This is Dale Bredesen. He is a big specialist in neurodegeneration and Alzheimer’s disease. I met Dr. Bredesen during the Buck Advisory Council meeting at the Buck Institute for Research on Aging in Novato, California on May 21. Advisory Council consists of influential individuals who can contribute to Buck Institute’s mission of advancing aging research. A very interesting crowd. I enjoyed the conversations a lot. Also there were several talks by the lab leaders at the Buck.
Dale Bredesen opened the mini conference with his report on Alzheimer’s research. The majority of scientists envision this horrible degenerative process as accumulation of toxic molecules, namely amyloid beta and tau proteins. Amyloid beta forms plaques between the cells and tau protein – tangles inside the cells. These toxic proteins disrupt the functions of our neurons. That’s in two words. So, Dr. Bredesen views Alzheimer’s disease differently – as an imbalance between synaptic maintenance and synaptic reorganization. The thing is that for our brain to function properly we need to form connections between our neurons, and also we need to break down those connections that we no longer need. According to Dale Bredesen, this balance disrupts, it shifts towards synaptic reorganization, we loose our memory, face the horrors of loosing our consciousness and eventually we die.
By the way, there are 5 million Alzheimer’s patients in the US now, 30 million in the world and there will be 160 million people suffering from Alzheimer’s in 2050. That’s more people than we have in Russia right now.
So how can we preserve this balance? Dr. Bredisen’s lab studies the underlying mechanisms of neurodegeneration. There were able to find out that one of the things that contributes to the balance shift is the change in APP cleavage. APP is amyloid precursor protein. It is concentrated in synapses of our neurons. APP can break down into either two, or four parts. When it breaks down into 2 parts those proteins are sAPP alfa and CTF alfa. This is a “good” combination. However, during aging amyloid precursor protein cleavage shifts towards the “bad” combination, which is sAPP beta, Amyloid beta, Jcasp and C31. This is the shift in balance that leads to the onset of disease.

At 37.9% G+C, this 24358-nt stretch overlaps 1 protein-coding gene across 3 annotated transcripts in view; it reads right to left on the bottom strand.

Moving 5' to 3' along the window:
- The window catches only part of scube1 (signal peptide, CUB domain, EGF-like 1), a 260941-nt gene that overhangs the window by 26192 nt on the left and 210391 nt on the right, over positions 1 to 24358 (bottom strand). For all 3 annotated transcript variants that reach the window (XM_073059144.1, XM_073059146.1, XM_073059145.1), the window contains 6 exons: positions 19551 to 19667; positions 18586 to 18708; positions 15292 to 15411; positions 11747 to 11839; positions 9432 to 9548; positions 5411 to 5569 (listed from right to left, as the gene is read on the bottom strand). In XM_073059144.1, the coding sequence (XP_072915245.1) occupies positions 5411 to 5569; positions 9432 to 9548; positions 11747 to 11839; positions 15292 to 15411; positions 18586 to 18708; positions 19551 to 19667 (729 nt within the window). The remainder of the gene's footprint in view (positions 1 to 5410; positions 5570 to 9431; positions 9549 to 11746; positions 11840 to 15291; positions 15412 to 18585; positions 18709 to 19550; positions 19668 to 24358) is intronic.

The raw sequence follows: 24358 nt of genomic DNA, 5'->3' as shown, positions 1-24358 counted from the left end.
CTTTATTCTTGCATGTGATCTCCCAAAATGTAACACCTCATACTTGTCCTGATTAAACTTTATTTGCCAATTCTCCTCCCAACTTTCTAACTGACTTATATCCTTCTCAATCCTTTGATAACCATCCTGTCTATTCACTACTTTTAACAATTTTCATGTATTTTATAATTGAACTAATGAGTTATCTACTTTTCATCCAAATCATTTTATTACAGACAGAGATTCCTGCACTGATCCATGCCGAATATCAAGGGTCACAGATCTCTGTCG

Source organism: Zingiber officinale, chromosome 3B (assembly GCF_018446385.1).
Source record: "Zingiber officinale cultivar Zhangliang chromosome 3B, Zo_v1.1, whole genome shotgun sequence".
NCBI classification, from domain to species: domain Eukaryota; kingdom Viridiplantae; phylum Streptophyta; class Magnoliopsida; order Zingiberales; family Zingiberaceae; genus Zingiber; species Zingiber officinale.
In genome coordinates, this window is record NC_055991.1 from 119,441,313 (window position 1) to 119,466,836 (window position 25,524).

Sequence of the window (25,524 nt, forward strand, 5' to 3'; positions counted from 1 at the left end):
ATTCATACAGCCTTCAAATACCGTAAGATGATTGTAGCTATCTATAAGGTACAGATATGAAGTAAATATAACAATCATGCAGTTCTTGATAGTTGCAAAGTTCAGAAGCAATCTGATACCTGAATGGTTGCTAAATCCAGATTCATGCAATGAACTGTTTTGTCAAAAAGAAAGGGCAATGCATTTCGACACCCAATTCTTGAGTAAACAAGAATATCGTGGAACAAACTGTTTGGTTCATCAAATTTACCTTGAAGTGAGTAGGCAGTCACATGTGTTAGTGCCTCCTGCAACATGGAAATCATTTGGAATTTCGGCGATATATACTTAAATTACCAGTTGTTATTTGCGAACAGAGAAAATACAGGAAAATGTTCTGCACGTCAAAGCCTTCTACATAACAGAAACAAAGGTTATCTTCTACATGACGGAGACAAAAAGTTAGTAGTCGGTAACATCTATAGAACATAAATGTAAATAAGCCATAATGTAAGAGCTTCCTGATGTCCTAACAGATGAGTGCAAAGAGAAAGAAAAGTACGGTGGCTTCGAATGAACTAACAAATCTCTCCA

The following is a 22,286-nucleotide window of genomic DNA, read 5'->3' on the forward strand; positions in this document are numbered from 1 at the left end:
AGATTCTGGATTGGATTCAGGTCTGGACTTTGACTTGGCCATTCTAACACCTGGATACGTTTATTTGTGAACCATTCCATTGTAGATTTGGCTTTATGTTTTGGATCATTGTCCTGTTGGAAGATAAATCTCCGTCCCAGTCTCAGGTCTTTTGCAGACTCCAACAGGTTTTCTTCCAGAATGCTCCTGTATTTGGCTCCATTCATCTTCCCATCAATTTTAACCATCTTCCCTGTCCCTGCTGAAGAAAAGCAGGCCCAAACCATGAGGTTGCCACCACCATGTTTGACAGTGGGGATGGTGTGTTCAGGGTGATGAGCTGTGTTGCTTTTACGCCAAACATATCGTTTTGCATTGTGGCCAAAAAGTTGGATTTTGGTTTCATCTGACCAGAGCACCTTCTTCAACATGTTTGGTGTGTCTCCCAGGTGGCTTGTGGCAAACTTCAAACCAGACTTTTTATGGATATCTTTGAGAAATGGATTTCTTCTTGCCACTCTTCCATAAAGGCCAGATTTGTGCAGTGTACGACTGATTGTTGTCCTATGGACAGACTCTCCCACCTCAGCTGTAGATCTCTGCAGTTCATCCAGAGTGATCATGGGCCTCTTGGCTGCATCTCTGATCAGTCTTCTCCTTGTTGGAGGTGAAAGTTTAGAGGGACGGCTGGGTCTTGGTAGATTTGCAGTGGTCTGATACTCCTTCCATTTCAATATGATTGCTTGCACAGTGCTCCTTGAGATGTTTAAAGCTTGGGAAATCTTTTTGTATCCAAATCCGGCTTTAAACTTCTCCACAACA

The shift can be restored. The mouse strain that has one mutation that leads to not having APP to break down to Jcasp and C31 proteins leads to restoring memory in mice. But the most exciting thing is that Dr. Bredesen is testing a drug that shifts the APP cleavage balance back to normal. The drug has already shown some promising results. Mice suffering from Alzheimer’s that got this F03 drug with their food were able to distinguish old objects from new ones, but not without the drug.
I asked Professor Bredesen if we can detect the imbalance before we get the pathology, of there are some markers. He said that yes, this is possible, there are markers that can indicate the beginning of pathology development. Unfortunately at this moment they can only be measured in the spinal fluid, but there are labs that are developing blood tests. I believe this kind of research has to be the priority, because it can contribute to preventing disease and slowing down aging.